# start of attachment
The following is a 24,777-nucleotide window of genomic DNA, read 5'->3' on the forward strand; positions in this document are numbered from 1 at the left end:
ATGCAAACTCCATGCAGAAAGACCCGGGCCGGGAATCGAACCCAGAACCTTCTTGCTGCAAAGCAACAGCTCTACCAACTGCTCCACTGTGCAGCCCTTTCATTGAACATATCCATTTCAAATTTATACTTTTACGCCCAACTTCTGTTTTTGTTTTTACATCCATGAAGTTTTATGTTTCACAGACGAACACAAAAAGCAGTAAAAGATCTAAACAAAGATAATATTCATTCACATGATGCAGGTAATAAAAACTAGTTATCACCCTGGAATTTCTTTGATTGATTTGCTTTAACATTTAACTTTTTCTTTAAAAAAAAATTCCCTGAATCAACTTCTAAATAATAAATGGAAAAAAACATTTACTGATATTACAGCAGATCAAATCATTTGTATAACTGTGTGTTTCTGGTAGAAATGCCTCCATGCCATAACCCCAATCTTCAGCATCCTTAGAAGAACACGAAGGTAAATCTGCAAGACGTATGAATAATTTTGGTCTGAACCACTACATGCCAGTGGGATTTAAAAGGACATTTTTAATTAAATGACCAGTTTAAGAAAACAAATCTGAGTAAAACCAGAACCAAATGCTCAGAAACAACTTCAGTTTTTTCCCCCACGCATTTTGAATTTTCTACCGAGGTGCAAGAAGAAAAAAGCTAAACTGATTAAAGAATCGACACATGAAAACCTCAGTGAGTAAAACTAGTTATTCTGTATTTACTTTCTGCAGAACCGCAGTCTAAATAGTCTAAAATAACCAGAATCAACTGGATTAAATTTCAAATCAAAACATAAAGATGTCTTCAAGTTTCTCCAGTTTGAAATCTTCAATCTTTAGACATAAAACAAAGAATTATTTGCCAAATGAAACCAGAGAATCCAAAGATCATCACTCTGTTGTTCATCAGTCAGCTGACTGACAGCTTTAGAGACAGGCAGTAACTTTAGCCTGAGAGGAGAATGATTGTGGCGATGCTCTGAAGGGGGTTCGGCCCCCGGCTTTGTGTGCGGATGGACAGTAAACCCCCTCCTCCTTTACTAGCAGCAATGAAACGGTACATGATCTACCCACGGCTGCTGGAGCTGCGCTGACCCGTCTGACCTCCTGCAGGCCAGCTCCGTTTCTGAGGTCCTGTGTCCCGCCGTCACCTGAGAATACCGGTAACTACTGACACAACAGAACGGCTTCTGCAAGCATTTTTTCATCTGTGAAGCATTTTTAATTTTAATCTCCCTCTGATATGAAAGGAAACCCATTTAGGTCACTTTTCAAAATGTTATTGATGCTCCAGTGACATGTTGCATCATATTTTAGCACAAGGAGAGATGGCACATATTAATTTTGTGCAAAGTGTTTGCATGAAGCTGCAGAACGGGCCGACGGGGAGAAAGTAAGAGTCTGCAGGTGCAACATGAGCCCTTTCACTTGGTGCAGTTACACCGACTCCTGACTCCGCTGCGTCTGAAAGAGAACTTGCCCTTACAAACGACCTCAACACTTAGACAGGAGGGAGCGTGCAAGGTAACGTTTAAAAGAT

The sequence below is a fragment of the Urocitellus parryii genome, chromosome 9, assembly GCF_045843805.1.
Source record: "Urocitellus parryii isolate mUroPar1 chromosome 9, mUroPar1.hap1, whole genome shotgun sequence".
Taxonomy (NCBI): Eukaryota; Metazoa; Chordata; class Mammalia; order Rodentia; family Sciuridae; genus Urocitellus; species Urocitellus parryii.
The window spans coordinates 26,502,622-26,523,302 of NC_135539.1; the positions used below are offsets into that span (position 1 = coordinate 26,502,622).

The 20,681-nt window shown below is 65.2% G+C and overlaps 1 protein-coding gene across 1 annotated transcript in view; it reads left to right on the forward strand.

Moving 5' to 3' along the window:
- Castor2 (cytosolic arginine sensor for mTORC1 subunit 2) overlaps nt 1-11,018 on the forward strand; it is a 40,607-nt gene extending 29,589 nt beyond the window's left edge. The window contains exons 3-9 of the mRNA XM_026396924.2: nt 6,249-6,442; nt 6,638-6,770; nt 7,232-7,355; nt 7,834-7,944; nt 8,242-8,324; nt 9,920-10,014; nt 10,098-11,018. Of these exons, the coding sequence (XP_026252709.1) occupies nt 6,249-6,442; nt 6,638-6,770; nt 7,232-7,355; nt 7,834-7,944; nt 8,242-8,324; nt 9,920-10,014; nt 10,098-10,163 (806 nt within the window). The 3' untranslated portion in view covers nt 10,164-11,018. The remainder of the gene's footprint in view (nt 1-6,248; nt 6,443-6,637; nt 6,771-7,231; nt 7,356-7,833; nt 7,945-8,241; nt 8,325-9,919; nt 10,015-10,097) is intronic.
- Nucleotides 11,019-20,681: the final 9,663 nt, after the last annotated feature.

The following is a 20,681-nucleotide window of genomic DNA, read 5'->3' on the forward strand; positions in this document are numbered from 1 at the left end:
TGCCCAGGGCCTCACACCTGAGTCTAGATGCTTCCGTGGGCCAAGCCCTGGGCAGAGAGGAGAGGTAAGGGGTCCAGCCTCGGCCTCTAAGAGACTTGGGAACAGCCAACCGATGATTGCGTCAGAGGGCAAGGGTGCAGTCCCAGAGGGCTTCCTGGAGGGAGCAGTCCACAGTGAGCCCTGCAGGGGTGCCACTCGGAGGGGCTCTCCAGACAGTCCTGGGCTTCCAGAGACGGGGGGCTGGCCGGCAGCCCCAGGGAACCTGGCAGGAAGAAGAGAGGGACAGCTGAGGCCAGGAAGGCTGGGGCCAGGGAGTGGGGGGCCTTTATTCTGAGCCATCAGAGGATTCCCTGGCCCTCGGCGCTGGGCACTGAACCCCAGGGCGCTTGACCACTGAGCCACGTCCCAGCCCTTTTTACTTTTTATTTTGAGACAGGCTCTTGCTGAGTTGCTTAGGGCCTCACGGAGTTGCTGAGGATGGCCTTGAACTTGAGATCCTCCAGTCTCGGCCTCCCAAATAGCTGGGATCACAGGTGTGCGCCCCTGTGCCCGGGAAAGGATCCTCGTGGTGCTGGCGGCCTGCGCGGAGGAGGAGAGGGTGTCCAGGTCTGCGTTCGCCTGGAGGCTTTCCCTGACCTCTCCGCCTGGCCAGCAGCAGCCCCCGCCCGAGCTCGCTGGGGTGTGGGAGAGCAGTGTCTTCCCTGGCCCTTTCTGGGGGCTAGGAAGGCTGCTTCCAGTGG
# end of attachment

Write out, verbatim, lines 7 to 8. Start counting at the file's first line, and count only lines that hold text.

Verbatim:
The 20,681-nt window shown below is 65.2% G+C and overlaps 1 protein-coding gene across 1 annotated transcript in view; it reads left to right on the forward strand.

Moving 5' to 3' along the window: